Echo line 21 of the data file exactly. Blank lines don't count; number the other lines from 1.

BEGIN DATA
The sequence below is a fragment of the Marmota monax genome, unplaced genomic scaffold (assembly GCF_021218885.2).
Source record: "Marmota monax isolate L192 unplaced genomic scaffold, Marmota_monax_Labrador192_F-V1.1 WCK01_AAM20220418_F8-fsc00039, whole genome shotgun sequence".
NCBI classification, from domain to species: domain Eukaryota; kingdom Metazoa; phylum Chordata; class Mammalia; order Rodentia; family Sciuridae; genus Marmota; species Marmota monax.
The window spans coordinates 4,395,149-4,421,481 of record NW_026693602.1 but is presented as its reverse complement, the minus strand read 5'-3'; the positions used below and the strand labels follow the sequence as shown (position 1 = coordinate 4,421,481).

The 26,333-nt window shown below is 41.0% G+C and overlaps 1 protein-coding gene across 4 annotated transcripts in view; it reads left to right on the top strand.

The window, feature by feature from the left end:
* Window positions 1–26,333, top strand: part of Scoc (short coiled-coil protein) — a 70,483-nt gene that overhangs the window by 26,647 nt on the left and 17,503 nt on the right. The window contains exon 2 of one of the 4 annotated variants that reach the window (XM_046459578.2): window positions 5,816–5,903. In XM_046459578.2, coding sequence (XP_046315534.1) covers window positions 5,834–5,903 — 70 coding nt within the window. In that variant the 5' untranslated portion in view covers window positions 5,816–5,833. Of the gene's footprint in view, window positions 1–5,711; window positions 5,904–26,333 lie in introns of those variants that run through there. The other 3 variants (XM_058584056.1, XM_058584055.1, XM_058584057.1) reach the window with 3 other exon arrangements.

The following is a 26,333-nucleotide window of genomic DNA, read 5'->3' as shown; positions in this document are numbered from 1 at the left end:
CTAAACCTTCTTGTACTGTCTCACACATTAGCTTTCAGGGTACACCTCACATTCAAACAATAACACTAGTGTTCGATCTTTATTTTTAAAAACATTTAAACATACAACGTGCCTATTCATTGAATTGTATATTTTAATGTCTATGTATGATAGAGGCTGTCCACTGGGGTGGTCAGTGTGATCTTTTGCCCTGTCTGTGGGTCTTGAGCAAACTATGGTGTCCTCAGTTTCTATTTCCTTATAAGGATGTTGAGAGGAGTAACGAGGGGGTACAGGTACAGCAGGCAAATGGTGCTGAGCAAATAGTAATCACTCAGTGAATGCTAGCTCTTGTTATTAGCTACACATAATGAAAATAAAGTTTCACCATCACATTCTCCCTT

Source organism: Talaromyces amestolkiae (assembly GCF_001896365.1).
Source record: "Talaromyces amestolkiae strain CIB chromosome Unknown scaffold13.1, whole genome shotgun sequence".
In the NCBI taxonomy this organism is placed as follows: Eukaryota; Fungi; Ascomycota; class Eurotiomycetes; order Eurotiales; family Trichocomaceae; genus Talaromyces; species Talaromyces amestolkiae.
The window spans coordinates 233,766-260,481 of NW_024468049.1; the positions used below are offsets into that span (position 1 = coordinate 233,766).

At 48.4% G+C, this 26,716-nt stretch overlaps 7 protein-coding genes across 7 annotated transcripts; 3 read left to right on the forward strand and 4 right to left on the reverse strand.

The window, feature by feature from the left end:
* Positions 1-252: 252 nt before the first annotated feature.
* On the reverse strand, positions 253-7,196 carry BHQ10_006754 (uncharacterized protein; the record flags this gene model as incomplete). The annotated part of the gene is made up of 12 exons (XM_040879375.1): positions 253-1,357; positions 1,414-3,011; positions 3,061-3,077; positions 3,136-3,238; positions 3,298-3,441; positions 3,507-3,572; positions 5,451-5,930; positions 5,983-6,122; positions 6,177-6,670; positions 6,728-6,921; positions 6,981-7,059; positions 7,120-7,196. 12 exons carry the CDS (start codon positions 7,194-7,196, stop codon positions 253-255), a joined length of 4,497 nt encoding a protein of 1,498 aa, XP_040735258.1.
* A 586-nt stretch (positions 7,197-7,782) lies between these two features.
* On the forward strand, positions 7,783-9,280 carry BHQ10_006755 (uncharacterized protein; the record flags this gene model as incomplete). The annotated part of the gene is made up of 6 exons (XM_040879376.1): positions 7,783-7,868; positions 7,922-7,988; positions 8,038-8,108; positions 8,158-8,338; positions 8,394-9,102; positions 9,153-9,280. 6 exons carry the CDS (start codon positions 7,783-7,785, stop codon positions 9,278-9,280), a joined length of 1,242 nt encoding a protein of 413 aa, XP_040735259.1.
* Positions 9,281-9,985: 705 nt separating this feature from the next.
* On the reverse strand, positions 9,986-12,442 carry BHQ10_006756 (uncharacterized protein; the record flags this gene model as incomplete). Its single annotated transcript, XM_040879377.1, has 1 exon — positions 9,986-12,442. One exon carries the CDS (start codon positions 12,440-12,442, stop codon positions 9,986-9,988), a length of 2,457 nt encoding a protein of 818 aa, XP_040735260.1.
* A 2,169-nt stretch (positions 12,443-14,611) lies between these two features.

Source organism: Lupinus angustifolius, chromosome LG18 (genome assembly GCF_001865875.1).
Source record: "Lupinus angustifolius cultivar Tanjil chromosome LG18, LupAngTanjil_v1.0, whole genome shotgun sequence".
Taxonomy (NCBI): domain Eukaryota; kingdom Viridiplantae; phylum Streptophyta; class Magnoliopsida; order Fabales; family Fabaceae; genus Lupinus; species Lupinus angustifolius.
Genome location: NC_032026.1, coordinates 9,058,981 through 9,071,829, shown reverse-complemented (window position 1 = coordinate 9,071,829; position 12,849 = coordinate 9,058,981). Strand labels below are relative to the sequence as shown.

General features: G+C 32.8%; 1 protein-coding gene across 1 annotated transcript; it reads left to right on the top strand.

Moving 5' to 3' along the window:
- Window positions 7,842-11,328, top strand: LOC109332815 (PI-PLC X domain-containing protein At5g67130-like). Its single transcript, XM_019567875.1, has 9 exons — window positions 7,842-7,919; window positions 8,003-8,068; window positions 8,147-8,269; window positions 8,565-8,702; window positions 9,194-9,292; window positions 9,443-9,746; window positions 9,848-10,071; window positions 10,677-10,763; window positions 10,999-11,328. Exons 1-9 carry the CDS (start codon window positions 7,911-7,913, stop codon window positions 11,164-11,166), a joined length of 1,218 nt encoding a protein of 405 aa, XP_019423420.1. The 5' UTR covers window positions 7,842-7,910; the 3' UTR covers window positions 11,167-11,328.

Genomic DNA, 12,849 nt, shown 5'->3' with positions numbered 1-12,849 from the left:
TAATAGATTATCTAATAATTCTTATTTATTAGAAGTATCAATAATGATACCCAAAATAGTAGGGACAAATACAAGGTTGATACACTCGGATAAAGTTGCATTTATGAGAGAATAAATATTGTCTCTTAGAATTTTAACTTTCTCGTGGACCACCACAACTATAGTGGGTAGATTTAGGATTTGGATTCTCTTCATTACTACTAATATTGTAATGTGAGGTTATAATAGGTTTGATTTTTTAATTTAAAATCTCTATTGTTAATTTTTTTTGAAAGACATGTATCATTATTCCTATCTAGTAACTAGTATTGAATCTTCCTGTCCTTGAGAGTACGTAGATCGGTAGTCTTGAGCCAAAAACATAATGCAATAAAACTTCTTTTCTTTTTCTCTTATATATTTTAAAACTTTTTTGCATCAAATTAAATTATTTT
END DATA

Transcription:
* On the reverse strand, positions 9,986-12,442 carry BHQ10_006756 (uncharacterized protein; the record flags this gene model as incomplete). Its single annotated transcript, XM_040879377.1, has 1 exon — positions 9,986-12,442. One exon carries the CDS (start codon positions 12,440-12,442, stop codon positions 9,986-9,988), a length of 2,457 nt encoding a protein of 818 aa, XP_040735260.1.